It is a paradox of modern football that while demands on players have become harder, winning the Double is apparently easier. Since Tottenham Hotspur in 1961 became the first side to win both the League and the FA Cup in the 20th century, they have been emulated on eight occasions, Manchester United alone achieving the feat three times in just six seasons in the 1990s. Young fans may find it hard to comprehend the effect of Spurs' achievement.
"It's always the first ones that are remembered, isn't it?" suggested Cliff Jones, the team's rampaging Welsh winger, who has written the foreword to a splendid new coffee-table book entitled 61: The Spurs Double (Vision Sports Publishing, £30). "It's like Roger Bannister doing the four-minute mile, or [Edmund] Hilary climbing Everest," he said. "Nobody had done it, though lots of good teams had been close."
Indeed, some mighty ones had tried and failed. Huddersfield Town and Arsenal, dominant in the 1920s and '30s respectively, never even reached a Cup semi-final. United's wonderful Busby Babes failed in 1957, losing the FA Cup final when hot favourites, and Stan Cullis's very different Wolves won the Cup three years later but missed out on the League championship by one point. Around that time, an article in Charles Buchan's Football Monthly asked: "The Double: Is It Possible?"
Bill Nicholson's Spurs would eventually provide the answer. Winning the first 11 games of the season, unbeaten until mid-November, they won a record 31 League games out of 42, scoring 115 goals. Yet just as impressive as the figures, if not more so, was the team's style, a swagger that combined the awesome power of Dave Mackay and Bobby Smith with the finesse of Danny Blanchflower or John White.
Jones picks out three of that quartet as forming the hub of the team in what would now be called the midfield. "Dave Mackay as an individual was our most important player. He brought commitment and the will to win. John White, who was so sadly killed in 1964, was the playmaker. Bill Nicholson was the man who ran the club from top to bottom, but when we went on to the pitch Danny became the manager and he would make changes on his own."
White was Jones's room-mate and once invited him to play golf. "I didn't play golf then, though I love it now, so he went and played on his own," Jones recalls. "Later that afternoon I got a phone call from a pal saying John had sheltered under a tree in a thunderstorm and been struck by lightning. A terrible blow for Spurs."
As Nicholson was famously sparing with his compliments, his verdict on Jones – "no braver player in the game" – counted as the highest praise. They finally parted company in 1968 when, 10 years after being made the world's most expensive winger at £35,000, Jones moved across town to Fulham, the first signing Bobby Robson ever made as a manager.
It did neither much good: Fulham were relegated, Robson sacked, and Jones lost his enthusiasm for football, drifting into the Southern League and then acknowledging his Welsh heritage by taking up rugby union with the Saracens veterans team.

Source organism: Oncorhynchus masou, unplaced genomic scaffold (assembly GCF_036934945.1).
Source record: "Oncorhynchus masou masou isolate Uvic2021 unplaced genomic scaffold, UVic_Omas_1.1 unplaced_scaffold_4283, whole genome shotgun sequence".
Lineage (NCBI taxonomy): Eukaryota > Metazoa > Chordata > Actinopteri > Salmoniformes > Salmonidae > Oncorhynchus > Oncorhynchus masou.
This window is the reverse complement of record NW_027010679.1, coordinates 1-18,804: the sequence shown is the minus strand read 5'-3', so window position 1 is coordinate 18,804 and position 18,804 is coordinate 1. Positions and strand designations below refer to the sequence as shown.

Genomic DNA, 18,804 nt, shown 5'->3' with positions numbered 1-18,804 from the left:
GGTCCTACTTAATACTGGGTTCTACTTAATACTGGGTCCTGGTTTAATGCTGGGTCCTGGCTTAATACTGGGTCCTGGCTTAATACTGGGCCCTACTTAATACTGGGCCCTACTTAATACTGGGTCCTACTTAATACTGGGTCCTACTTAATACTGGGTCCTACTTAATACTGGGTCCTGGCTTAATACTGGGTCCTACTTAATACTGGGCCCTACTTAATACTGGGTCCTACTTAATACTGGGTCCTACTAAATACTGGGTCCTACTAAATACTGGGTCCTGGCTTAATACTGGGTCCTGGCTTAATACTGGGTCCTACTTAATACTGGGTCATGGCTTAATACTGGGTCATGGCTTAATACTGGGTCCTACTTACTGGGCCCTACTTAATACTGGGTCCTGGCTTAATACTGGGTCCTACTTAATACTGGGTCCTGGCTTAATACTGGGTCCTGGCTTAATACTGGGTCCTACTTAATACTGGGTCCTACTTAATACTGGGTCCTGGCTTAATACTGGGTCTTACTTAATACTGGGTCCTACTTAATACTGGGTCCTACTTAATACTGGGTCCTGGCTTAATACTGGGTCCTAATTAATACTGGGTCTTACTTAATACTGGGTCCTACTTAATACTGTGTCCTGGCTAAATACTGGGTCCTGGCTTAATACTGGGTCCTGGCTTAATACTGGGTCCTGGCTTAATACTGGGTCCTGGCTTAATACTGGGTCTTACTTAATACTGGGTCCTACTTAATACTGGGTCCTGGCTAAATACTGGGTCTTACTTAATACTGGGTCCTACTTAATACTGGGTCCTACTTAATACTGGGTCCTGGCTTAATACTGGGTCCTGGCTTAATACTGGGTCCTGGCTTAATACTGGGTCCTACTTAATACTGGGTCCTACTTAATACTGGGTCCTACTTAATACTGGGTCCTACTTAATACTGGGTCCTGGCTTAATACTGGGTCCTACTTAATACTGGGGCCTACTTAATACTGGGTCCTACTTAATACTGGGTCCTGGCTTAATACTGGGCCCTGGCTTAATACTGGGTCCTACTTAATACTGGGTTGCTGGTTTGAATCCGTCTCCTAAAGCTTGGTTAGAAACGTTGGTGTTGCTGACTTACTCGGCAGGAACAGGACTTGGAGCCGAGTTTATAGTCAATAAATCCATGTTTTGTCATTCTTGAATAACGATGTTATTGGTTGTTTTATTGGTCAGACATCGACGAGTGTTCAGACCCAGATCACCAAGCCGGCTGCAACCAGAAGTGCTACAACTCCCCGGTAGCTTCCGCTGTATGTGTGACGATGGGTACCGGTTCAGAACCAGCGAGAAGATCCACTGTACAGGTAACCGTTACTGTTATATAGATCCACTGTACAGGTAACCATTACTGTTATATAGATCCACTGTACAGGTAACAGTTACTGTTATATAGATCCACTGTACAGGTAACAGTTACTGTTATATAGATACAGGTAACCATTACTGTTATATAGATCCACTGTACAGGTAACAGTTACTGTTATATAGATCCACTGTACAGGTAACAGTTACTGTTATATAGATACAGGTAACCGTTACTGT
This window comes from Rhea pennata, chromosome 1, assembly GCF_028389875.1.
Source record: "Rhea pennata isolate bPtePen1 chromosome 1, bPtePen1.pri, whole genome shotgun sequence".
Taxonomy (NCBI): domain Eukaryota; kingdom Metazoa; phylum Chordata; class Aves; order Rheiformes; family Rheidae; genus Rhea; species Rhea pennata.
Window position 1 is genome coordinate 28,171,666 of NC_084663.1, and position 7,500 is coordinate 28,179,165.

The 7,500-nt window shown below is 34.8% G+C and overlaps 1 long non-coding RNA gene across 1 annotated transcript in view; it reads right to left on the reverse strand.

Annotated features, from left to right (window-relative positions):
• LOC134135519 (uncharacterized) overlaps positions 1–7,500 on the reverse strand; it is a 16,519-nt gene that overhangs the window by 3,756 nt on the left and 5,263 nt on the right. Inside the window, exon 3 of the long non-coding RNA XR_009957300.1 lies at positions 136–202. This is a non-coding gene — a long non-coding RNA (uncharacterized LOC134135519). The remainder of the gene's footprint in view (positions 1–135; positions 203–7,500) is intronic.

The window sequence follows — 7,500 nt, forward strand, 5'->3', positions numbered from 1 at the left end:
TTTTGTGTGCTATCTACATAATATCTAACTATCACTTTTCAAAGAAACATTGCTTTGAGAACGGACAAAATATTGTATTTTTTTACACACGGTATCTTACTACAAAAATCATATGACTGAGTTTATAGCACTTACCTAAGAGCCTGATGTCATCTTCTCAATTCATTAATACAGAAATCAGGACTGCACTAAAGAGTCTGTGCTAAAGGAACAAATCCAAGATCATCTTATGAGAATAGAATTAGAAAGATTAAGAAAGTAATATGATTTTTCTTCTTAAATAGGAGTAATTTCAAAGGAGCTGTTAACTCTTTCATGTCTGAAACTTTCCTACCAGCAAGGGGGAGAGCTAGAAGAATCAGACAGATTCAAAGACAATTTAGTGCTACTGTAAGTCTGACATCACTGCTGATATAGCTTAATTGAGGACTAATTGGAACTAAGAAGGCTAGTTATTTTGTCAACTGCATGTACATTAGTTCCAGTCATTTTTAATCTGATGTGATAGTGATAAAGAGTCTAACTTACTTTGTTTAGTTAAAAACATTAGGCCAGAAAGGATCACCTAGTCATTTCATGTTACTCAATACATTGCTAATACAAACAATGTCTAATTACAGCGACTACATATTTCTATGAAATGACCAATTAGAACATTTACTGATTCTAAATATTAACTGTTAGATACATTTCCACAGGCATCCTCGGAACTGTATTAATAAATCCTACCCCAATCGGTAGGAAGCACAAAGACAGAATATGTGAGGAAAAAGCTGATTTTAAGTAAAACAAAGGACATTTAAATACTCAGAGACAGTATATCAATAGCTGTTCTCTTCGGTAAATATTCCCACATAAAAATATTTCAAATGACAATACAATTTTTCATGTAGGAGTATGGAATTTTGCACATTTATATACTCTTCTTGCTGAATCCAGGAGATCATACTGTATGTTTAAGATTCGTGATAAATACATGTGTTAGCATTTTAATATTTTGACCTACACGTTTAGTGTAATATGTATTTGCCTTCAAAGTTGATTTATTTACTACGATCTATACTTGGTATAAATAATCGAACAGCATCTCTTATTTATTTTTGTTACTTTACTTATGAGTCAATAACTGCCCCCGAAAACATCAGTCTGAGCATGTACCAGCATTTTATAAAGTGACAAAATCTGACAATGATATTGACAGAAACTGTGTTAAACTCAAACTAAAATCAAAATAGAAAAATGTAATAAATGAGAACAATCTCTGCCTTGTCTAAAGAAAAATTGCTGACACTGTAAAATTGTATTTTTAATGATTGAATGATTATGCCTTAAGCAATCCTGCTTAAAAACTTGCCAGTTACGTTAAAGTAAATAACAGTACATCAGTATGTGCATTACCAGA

He is a regular at White Hart Lane as a hospitality host and thoroughly enjoys watching Harry Redknapp's team, all the more so now that there is a young Welshman flying down the wing again, 50 years on. "Gareth Bale is very special. I think he's the best left-sided player in the world and I've said to him he'll be the first Welsh player to win 100 caps. And such a nice, respectful boy too."
As Spurs travel to Twente Enschede this week, the Jones boy believes they can progress a long way in the European Cup, a competition in which his own team, with Jimmy Greaves added to the Double side, were cruelly denied by the eventual winners Benfica in an epic semi-final in 1962.
"I saw Barcelona the other night and they're a good side, but there are other ways of playing too," said Jones. "I think we can hold our own with the top clubs in Europe."
This week's European games
Bursaspor v Rangers (7.45)
After a respectable campaign, Rangers (5 points) will finish third and play in the Europa League. So the main interest here is whether the Turkish club can earn their first point(s).
Manchester United v Valencia (7.45)
Every English contender's aim is to avoid Barcelona in the first knock-out round, which means winning the group. United (13pts) will do so unless they lose to the Spanish (10pts).
Twente Enschede v Tottenham Hotspur (7.45)
Spurs (10pts) hold an advantage over second-placed Internazionale (10) and against the Dutch side (5pts) need to match Inter's result to finish top. Not a formality by any means, however, as the Italians play Werder Bremen (2pts).
Arsenal v Partizan Belgrade (7.45)
Two successive defeats mean that Arsenal (9pts) cannot expect to finish ahead of Shakhtar Donetsk (12pts), although an expected victory over bottom club Partizan (0pts) will put them through.
Marseille v Chelsea (7.45)
Chelsea (15pts) can offer some of their youngsters more European experience, though Didier Drogba would doubtless like a return to the Vélodrome. Marseille (9pts) have also qualified.